Overworking staff causes a slew of problems that not only end up costing companies time and money, but even people’s lives. In fact, in Japan—one of the most overworked populations in the world—the word ‘karoshi’ literally means ‘overwork death’. Since 1999, karoshi cases in Japan have skyrocketed by nearly 3 times. About 80% of these work-related deaths end in stroke or heart failure, while rest turn to suicide—many of the victims are below the age of 29.
The consequences of overworking are not limited to Japan, all over the world people are living to work and not the other way around. This overworking epidemic has been linked to other issues like:
- Sleep deprivation
- High blood pressure
- Heart disease
- Burn out
In recent years, the concept of work-life balance has become a hot topic, and for good reason: Healthier, happier people can work more efficiently. They miss less work, rack up fewer expenses, and are able to add more value to the company.
As millennials begin to take over the workforce, companies are realizing that in order to reduce turnover, retain high performers and boost productivity, they need to keep their staff happy. Encouraging work-life balance and providing the proper resources for the team should be a top priority for all leaders. In this B2B Tips article, we share with you the essentials for building a successful work-life balance strategy for your team.
Flexible work arrangements
Everyone is different and that includes their working styles and personal lives. Offering flexible work arrangements that can be molded to fit individual needs is one of the keys to achieving work-life balance. Flexible work arrangements involve more than choosing your desk at the office, there are a variety of ways you can give your team the freedom to work in their optimal setting.
With the advent of wireless internet and online business communication platforms, working remotely is more accessible than ever before. For instance, many software companies hire freelance programmers who work from their laptops in other countries. For many industries, having a nearly 100% remote team is a realistic possibility.
Working remotely is ideal for some people, for instance those with young children and families benefit a lot from being able to stay home. However, others may concentrate best in an office environment, and enjoy getting out of the house and in-person socializing with colleagues. As a best practice, leaders should think of offering remote workdays to everyone as needed. This adds variety to people’s work lives, reduces stress and even saves money!
Ergonomic and customizable workspaces
For those teams that have an office or cannot do business remotely, customizable office spaces work wonders. Office staff are at work for about two-thirds of their day, so it makes sense that the environment they work in should fit their needs. The classic fluorescent lights over rows of grey cubicles resembles a prison more than a space for innovation and collaboration.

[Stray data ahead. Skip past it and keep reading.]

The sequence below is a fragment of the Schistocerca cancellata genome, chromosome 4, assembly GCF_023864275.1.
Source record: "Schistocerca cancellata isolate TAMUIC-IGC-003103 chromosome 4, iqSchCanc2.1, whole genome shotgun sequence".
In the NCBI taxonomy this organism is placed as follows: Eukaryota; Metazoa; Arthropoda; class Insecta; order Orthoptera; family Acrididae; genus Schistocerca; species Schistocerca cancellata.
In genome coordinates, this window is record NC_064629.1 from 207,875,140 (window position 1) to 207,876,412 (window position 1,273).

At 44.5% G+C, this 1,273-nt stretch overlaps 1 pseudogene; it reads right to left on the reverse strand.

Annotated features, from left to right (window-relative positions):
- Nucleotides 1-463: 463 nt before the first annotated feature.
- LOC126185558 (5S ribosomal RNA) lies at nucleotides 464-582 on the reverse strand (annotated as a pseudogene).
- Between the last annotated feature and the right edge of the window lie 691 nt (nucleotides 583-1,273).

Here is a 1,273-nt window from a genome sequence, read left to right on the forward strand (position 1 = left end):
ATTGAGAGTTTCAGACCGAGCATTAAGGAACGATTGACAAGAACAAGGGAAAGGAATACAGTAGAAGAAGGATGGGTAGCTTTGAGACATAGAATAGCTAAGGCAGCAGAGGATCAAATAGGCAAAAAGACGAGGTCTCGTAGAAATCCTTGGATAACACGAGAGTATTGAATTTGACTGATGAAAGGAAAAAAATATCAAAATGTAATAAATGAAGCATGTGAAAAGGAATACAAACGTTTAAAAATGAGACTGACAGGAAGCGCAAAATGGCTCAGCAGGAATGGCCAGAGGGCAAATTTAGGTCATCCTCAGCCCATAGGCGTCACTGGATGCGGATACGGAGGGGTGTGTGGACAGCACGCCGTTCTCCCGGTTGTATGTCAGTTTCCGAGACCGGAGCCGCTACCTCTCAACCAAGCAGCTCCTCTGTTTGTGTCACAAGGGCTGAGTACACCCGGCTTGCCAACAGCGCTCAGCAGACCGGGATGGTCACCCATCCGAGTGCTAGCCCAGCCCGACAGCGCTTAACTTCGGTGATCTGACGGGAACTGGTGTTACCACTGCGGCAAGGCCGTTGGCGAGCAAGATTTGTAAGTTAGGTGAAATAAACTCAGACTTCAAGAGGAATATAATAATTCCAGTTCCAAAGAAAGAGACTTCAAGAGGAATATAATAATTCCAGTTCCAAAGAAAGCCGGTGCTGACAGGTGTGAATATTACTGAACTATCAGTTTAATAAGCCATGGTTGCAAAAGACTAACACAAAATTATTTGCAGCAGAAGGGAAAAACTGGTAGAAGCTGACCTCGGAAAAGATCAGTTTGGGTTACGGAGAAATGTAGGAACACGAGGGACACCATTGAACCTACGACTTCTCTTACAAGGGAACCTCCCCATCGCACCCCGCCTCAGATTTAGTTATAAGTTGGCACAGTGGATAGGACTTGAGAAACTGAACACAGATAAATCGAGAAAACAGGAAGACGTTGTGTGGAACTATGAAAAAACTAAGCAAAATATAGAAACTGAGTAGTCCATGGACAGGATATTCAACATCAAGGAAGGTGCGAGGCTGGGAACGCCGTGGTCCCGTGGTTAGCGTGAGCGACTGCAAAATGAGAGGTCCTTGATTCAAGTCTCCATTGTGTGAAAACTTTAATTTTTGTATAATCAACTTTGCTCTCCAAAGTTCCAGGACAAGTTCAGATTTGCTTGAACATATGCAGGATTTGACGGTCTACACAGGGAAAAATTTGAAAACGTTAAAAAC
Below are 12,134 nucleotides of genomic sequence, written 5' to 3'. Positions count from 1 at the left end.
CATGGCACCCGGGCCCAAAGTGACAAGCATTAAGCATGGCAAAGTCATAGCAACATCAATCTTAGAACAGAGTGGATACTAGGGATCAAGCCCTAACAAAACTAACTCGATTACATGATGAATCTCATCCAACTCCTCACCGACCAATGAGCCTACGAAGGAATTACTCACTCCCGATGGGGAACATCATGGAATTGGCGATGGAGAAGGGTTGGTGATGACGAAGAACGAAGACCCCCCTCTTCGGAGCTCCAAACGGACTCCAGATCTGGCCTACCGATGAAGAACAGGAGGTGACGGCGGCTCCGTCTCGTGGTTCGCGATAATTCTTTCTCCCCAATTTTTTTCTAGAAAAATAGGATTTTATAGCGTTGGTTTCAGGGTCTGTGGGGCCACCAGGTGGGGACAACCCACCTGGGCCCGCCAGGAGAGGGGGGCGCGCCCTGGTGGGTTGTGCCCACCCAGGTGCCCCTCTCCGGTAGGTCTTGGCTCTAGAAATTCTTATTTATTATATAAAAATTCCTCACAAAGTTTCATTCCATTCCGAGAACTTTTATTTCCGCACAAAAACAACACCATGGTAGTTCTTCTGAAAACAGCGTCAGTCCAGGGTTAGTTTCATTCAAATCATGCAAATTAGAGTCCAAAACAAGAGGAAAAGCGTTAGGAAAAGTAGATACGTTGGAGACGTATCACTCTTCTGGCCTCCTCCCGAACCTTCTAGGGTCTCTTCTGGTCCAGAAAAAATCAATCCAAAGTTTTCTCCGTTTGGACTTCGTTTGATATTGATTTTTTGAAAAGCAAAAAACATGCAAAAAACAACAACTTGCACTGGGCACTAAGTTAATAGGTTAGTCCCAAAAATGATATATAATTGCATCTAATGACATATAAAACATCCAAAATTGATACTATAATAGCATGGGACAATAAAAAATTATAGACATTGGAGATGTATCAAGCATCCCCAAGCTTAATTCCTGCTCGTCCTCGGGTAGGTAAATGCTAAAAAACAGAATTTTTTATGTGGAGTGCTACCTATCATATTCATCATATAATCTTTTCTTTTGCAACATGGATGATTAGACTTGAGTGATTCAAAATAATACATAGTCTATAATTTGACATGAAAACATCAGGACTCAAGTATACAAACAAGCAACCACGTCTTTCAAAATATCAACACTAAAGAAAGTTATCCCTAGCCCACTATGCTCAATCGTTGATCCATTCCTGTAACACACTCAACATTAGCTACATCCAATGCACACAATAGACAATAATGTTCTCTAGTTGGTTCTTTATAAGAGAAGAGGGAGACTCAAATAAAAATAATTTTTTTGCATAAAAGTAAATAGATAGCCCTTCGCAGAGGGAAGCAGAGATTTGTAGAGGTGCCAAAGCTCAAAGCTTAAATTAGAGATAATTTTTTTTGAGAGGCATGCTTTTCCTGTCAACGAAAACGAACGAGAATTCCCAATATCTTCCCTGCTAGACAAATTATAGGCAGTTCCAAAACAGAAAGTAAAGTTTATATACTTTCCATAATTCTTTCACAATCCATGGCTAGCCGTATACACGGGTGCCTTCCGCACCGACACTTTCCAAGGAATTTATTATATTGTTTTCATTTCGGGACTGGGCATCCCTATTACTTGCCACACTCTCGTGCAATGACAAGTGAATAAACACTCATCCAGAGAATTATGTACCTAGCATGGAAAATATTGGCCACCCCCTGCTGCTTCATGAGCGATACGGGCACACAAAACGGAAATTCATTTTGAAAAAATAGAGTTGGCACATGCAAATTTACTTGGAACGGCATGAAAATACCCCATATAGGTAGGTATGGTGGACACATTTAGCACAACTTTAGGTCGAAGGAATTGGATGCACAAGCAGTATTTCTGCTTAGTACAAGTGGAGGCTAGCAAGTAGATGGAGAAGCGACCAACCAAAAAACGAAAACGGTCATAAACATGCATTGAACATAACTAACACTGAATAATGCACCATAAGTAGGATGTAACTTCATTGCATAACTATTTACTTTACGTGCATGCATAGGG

Ergonomic offices are scientifically designed to help staff feel more comfortable while they perform job functions—things like stand-up desks, and treadmill desks are an example. Additionally, allowing staff to freely customize their desk areas, work from anywhere in the office, and create collaborative group working areas are solutions to the trapped feeling that some staff may get when their environment is too heavily controlled.
Vacations and time-off
In many countries, people often feel ashamed for taking time-off work to recharge which results in burnout and reduces productivity in the long term. Staff working in competitive and high-stress industries often avoid taking days-off, come into work ill, and work on holidays. In fact, 37% of millennials often feel guilty about taking time off work.
However, vacation time is a key component of a productive workforce. Taking time away from work allows staff to relax, recharge and come back refreshed and motivated to work. A study by EY found that for every 10 vacation hours a person took, their performance reviews were about 8% higher.
Employers play a key role in encouraging their team to take some downtime without feeling guilty. In addition to offering all employees paid vacation, leaders should encourage people to take at least 1 personal day every month to disconnect and recharge. Staff often get bogged down in work and forget to prioritize their time off. To avoid this, leaders should be set up to allow the team to lock in their upcoming vacation days each quarter. When team members can enjoy their lives outside of work, productivity skyrockets and the organization thrives.
Flexible working hours
Everyone is different and that includes their hours for peak productivity, but the classic 9am to 5pm structure limits this. While some people work best in the early hours of the morning, others are able to work most efficiently later in the day. Often, people end up wasting hours on end at work being unproductive and distracted because they’re being forced to work outside their optimal hours for efficiency. For instance, a night-owl could get a task done in 45 minutes after 5pm, but this same task takes 2+ hours in the morning.
Overly structured work hours end up costing the company precious time and money, in addition to reducing the productivity of the organization. While most organizations need their staff to be present for meetings and during peak business hours, on the day-to-day there’s often room for flexibility.
Instead of basing people’s performance on the hours they clock, productivity should be measured on the output of work. A simple solution is to offer flexible working hours between the times of 7am and 8pm to everyone as needed. This structure ensures the team is present during peak business hours, but also allows them to start and finish working when it’s best for them.